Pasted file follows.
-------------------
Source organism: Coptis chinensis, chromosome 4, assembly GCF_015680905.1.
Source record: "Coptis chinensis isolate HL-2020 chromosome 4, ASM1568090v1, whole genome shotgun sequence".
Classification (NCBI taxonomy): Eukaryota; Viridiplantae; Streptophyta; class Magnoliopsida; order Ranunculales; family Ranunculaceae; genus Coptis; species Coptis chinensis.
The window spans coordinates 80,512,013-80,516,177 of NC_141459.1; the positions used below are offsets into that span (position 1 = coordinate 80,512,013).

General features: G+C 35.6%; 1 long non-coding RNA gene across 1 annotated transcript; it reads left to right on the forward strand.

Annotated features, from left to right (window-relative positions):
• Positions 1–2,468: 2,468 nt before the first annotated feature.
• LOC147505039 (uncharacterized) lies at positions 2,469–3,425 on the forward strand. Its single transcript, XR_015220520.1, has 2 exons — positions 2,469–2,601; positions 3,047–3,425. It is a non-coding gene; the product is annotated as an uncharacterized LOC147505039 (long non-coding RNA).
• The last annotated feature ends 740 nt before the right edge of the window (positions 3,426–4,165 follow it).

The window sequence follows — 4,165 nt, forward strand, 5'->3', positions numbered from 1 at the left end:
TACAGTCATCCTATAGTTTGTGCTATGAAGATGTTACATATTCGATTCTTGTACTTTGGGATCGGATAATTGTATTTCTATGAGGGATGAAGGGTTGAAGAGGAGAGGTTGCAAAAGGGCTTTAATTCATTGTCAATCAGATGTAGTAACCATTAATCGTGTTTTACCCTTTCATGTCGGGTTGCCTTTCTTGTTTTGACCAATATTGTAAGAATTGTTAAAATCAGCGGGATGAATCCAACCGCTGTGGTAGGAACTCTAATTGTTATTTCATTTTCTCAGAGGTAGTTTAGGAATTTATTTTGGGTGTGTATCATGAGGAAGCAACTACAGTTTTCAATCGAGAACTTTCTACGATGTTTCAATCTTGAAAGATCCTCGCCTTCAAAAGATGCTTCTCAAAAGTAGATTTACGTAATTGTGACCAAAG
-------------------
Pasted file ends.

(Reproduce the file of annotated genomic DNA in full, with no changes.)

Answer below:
Source organism: Coptis chinensis, chromosome 4, assembly GCF_015680905.1.
Source record: "Coptis chinensis isolate HL-2020 chromosome 4, ASM1568090v1, whole genome shotgun sequence".
Classification (NCBI taxonomy): Eukaryota; Viridiplantae; Streptophyta; class Magnoliopsida; order Ranunculales; family Ranunculaceae; genus Coptis; species Coptis chinensis.
The window spans coordinates 80,512,013-80,516,177 of NC_141459.1; the positions used below are offsets into that span (position 1 = coordinate 80,512,013).

General features: G+C 35.6%; 1 long non-coding RNA gene across 1 annotated transcript; it reads left to right on the forward strand.

Annotated features, from left to right (window-relative positions):
• Positions 1–2,468: 2,468 nt before the first annotated feature.
• LOC147505039 (uncharacterized) lies at positions 2,469–3,425 on the forward strand. Its single transcript, XR_015220520.1, has 2 exons — positions 2,469–2,601; positions 3,047–3,425. It is a non-coding gene; the product is annotated as an uncharacterized LOC147505039 (long non-coding RNA).
• The last annotated feature ends 740 nt before the right edge of the window (positions 3,426–4,165 follow it).

The window sequence follows — 4,165 nt, forward strand, 5'->3', positions numbered from 1 at the left end:
TACAGTCATCCTATAGTTTGTGCTATGAAGATGTTACATATTCGATTCTTGTACTTTGGGATCGGATAATTGTATTTCTATGAGGGATGAAGGGTTGAAGAGGAGAGGTTGCAAAAGGGCTTTAATTCATTGTCAATCAGATGTAGTAACCATTAATCGTGTTTTACCCTTTCATGTCGGGTTGCCTTTCTTGTTTTGACCAATATTGTAAGAATTGTTAAAATCAGCGGGATGAATCCAACCGCTGTGGTAGGAACTCTAATTGTTATTTCATTTTCTCAGAGGTAGTTTAGGAATTTATTTTGGGTGTGTATCATGAGGAAGCAACTACAGTTTTCAATCGAGAACTTTCTACGATGTTTCAATCTTGAAAGATCCTCGCCTTCAAAAGATGCTTCTCAAAAGTAGATTTACGTAATTGTGACCAAAG